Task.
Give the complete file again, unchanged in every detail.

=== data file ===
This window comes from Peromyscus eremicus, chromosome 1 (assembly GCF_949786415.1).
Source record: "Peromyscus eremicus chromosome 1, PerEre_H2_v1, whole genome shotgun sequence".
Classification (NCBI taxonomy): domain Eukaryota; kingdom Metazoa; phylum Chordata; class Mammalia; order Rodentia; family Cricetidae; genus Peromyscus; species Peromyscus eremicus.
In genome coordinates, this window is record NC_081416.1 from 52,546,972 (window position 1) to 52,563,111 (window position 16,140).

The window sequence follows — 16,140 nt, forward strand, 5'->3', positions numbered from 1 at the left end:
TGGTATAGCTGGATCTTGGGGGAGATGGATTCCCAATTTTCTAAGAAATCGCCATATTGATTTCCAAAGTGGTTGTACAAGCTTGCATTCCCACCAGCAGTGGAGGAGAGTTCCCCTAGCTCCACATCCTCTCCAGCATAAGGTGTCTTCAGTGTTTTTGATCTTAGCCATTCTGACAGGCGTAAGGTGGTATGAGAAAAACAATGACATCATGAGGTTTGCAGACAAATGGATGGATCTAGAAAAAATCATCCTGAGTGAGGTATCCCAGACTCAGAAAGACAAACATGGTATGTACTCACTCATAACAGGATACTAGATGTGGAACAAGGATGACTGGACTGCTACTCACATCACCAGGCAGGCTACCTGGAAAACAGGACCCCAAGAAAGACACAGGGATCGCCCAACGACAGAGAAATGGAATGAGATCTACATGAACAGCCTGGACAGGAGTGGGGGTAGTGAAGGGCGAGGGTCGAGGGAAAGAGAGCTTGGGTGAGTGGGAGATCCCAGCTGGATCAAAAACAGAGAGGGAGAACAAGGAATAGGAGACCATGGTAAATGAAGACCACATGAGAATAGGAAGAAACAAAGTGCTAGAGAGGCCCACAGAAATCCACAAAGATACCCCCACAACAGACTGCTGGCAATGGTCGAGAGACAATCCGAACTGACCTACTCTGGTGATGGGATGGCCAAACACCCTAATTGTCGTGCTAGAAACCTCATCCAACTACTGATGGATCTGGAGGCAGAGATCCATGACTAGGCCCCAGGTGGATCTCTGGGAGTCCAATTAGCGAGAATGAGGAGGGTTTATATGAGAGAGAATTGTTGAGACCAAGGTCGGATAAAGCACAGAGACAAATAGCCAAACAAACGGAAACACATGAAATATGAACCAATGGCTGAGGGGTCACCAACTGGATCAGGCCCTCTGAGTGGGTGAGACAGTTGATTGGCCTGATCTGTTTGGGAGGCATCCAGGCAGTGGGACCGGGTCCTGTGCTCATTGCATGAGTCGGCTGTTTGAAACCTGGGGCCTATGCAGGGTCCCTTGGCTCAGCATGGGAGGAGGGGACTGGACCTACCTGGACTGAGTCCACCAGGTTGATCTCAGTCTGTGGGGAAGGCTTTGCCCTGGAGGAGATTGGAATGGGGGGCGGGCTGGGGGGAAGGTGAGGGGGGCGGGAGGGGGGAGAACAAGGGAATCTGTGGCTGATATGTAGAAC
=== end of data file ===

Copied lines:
This window comes from Peromyscus eremicus, chromosome 1 (assembly GCF_949786415.1).
Source record: "Peromyscus eremicus chromosome 1, PerEre_H2_v1, whole genome shotgun sequence".
Classification (NCBI taxonomy): domain Eukaryota; kingdom Metazoa; phylum Chordata; class Mammalia; order Rodentia; family Cricetidae; genus Peromyscus; species Peromyscus eremicus.
In genome coordinates, this window is record NC_081416.1 from 52,546,972 (window position 1) to 52,563,111 (window position 16,140).

The window sequence follows — 16,140 nt, forward strand, 5'->3', positions numbered from 1 at the left end:
TGGTATAGCTGGATCTTGGGGGAGATGGATTCCCAATTTTCTAAGAAATCGCCATATTGATTTCCAAAGTGGTTGTACAAGCTTGCATTCCCACCAGCAGTGGAGGAGAGTTCCCCTAGCTCCACATCCTCTCCAGCATAAGGTGTCTTCAGTGTTTTTGATCTTAGCCATTCTGACAGGCGTAAGGTGGTATGAGAAAAACAATGACATCATGAGGTTTGCAGACAAATGGATGGATCTAGAAAAAATCATCCTGAGTGAGGTATCCCAGACTCAGAAAGACAAACATGGTATGTACTCACTCATAACAGGATACTAGATGTGGAACAAGGATGACTGGACTGCTACTCACATCACCAGGCAGGCTACCTGGAAAACAGGACCCCAAGAAAGACACAGGGATCGCCCAACGACAGAGAAATGGAATGAGATCTACATGAACAGCCTGGACAGGAGTGGGGGTAGTGAAGGGCGAGGGTCGAGGGAAAGAGAGCTTGGGTGAGTGGGAGATCCCAGCTGGATCAAAAACAGAGAGGGAGAACAAGGAATAGGAGACCATGGTAAATGAAGACCACATGAGAATAGGAAGAAACAAAGTGCTAGAGAGGCCCACAGAAATCCACAAAGATACCCCCACAACAGACTGCTGGCAATGGTCGAGAGACAATCCGAACTGACCTACTCTGGTGATGGGATGGCCAAACACCCTAATTGTCGTGCTAGAAACCTCATCCAACTACTGATGGATCTGGAGGCAGAGATCCATGACTAGGCCCCAGGTGGATCTCTGGGAGTCCAATTAGCGAGAATGAGGAGGGTTTATATGAGAGAGAATTGTTGAGACCAAGGTCGGATAAAGCACAGAGACAAATAGCCAAACAAACGGAAACACATGAAATATGAACCAATGGCTGAGGGGTCACCAACTGGATCAGGCCCTCTGAGTGGGTGAGACAGTTGATTGGCCTGATCTGTTTGGGAGGCATCCAGGCAGTGGGACCGGGTCCTGTGCTCATTGCATGAGTCGGCTGTTTGAAACCTGGGGCCTATGCAGGGTCCCTTGGCTCAGCATGGGAGGAGGGGACTGGACCTACCTGGACTGAGTCCACCAGGTTGATCTCAGTCTGTGGGGAAGGCTTTGCCCTGGAGGAGATTGGAATGGGGGGCGGGCTGGGGGGAAGGTGAGGGGGGCGGGAGGGGGGAGAACAAGGGAATCTGTGGCTGATATGTAGAAC